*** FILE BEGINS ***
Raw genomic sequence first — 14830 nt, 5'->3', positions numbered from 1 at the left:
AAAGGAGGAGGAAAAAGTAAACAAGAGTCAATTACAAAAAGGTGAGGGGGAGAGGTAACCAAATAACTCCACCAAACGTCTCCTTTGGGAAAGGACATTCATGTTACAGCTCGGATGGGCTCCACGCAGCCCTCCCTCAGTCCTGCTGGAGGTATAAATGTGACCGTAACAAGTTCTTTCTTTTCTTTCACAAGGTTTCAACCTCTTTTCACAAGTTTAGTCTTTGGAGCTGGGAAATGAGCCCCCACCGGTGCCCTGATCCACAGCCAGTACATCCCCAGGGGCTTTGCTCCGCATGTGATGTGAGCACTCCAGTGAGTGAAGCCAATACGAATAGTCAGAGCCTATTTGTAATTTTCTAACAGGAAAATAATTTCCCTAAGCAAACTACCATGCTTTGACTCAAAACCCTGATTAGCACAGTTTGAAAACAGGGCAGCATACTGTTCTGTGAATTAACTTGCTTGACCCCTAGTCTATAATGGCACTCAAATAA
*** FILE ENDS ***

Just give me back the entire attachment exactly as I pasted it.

Raw genomic sequence first — 14830 nt, 5'->3', positions numbered from 1 at the left:
AAAGGAGGAGGAAAAAGTAAACAAGAGTCAATTACAAAAAGGTGAGGGGGAGAGGTAACCAAATAACTCCACCAAACGTCTCCTTTGGGAAAGGACATTCATGTTACAGCTCGGATGGGCTCCACGCAGCCCTCCCTCAGTCCTGCTGGAGGTATAAATGTGACCGTAACAAGTTCTTTCTTTTCTTTCACAAGGTTTCAACCTCTTTTCACAAGTTTAGTCTTTGGAGCTGGGAAATGAGCCCCCACCGGTGCCCTGATCCACAGCCAGTACATCCCCAGGGGCTTTGCTCCGCATGTGATGTGAGCACTCCAGTGAGTGAAGCCAATACGAATAGTCAGAGCCTATTTGTAATTTTCTAACAGGAAAATAATTTCCCTAAGCAAACTACCATGCTTTGACTCAAAACCCTGATTAGCACAGTTTGAAAACAGGGCAGCATACTGTTCTGTGAATTAACTTGCTTGACCCCTAGTCTATAATGGCACTCAAATAA